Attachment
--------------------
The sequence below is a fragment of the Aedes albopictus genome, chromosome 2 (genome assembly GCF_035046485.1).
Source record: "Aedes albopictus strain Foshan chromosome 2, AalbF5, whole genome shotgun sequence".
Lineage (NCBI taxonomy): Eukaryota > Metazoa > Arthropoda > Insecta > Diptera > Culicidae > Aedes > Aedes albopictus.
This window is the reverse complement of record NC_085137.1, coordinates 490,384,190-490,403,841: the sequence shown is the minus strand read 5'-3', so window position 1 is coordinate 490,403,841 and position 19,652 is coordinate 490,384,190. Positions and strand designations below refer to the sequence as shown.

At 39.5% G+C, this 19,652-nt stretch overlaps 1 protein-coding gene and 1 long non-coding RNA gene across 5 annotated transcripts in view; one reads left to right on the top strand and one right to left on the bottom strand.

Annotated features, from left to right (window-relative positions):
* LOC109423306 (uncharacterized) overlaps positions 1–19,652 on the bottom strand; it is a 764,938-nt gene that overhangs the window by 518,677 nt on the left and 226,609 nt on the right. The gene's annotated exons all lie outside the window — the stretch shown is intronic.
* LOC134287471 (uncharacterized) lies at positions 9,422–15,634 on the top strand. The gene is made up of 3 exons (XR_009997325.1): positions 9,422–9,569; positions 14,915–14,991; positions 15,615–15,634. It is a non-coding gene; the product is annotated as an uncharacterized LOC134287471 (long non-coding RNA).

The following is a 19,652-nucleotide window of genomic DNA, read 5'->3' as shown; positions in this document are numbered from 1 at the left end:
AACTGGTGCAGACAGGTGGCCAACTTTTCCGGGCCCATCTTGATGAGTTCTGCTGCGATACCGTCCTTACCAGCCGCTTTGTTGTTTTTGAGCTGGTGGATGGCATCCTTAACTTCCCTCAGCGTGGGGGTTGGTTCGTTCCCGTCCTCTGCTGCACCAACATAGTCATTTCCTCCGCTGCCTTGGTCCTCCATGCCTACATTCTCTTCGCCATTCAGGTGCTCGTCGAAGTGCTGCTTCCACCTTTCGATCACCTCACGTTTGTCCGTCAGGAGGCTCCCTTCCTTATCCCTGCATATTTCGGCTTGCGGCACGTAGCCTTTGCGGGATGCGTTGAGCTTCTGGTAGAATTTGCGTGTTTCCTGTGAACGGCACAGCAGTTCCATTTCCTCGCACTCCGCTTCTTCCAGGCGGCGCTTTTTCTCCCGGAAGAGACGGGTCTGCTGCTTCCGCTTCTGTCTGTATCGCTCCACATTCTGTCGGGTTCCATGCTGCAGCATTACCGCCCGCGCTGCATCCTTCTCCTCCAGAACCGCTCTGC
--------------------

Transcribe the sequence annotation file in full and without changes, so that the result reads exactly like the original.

The sequence below is a fragment of the Aedes albopictus genome, chromosome 2 (genome assembly GCF_035046485.1).
Source record: "Aedes albopictus strain Foshan chromosome 2, AalbF5, whole genome shotgun sequence".
Lineage (NCBI taxonomy): Eukaryota > Metazoa > Arthropoda > Insecta > Diptera > Culicidae > Aedes > Aedes albopictus.
This window is the reverse complement of record NC_085137.1, coordinates 490,384,190-490,403,841: the sequence shown is the minus strand read 5'-3', so window position 1 is coordinate 490,403,841 and position 19,652 is coordinate 490,384,190. Positions and strand designations below refer to the sequence as shown.

At 39.5% G+C, this 19,652-nt stretch overlaps 1 protein-coding gene and 1 long non-coding RNA gene across 5 annotated transcripts in view; one reads left to right on the top strand and one right to left on the bottom strand.

Annotated features, from left to right (window-relative positions):
* LOC109423306 (uncharacterized) overlaps positions 1–19,652 on the bottom strand; it is a 764,938-nt gene that overhangs the window by 518,677 nt on the left and 226,609 nt on the right. The gene's annotated exons all lie outside the window — the stretch shown is intronic.
* LOC134287471 (uncharacterized) lies at positions 9,422–15,634 on the top strand. The gene is made up of 3 exons (XR_009997325.1): positions 9,422–9,569; positions 14,915–14,991; positions 15,615–15,634. It is a non-coding gene; the product is annotated as an uncharacterized LOC134287471 (long non-coding RNA).

The following is a 19,652-nucleotide window of genomic DNA, read 5'->3' as shown; positions in this document are numbered from 1 at the left end:
AACTGGTGCAGACAGGTGGCCAACTTTTCCGGGCCCATCTTGATGAGTTCTGCTGCGATACCGTCCTTACCAGCCGCTTTGTTGTTTTTGAGCTGGTGGATGGCATCCTTAACTTCCCTCAGCGTGGGGGTTGGTTCGTTCCCGTCCTCTGCTGCACCAACATAGTCATTTCCTCCGCTGCCTTGGTCCTCCATGCCTACATTCTCTTCGCCATTCAGGTGCTCGTCGAAGTGCTGCTTCCACCTTTCGATCACCTCACGTTTGTCCGTCAGGAGGCTCCCTTCCTTATCCCTGCATATTTCGGCTTGCGGCACGTAGCCTTTGCGGGATGCGTTGAGCTTCTGGTAGAATTTGCGTGTTTCCTGTGAACGGCACAGCAGTTCCATTTCCTCGCACTCCGCTTCTTCCAGGCGGCGCTTTTTCTCCCGGAAGAGACGGGTCTGCTGCTTCCGCTTCTGTCTGTATCGCTCCACATTCTGTCGGGTTCCATGCTGCAGCATTACCGCCCGCGCTGCATCCTTCTCCTCCAGAACCGCTCTGC